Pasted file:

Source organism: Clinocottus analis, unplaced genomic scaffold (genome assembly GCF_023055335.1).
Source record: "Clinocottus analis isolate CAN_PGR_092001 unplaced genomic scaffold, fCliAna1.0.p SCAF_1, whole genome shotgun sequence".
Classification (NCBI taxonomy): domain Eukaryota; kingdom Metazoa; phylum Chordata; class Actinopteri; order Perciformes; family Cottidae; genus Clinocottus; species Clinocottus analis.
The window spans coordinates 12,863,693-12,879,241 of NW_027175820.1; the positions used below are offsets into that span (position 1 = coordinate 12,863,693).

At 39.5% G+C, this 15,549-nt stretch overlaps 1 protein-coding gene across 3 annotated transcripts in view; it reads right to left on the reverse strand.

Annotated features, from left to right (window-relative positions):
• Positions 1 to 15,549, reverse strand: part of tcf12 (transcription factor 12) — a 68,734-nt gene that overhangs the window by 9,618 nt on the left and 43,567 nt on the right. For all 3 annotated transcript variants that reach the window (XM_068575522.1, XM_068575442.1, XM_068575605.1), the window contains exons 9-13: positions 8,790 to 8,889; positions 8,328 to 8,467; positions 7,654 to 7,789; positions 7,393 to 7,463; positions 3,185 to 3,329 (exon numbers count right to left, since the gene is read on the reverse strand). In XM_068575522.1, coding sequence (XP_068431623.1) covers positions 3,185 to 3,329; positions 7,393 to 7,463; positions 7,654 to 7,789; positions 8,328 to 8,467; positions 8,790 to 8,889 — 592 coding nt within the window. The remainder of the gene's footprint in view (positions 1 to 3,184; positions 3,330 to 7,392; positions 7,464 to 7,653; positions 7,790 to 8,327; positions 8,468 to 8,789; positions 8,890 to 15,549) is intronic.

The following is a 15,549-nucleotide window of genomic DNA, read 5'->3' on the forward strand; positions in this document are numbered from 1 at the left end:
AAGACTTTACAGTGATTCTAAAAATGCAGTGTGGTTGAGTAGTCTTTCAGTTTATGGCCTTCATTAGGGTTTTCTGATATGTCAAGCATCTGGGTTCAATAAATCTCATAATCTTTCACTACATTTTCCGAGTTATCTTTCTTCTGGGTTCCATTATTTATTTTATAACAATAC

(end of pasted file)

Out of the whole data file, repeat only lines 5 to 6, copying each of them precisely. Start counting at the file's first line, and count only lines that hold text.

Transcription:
At 39.5% G+C, this 15,549-nt stretch overlaps 1 protein-coding gene across 3 annotated transcripts in view; it reads right to left on the reverse strand.

Annotated features, from left to right (window-relative positions):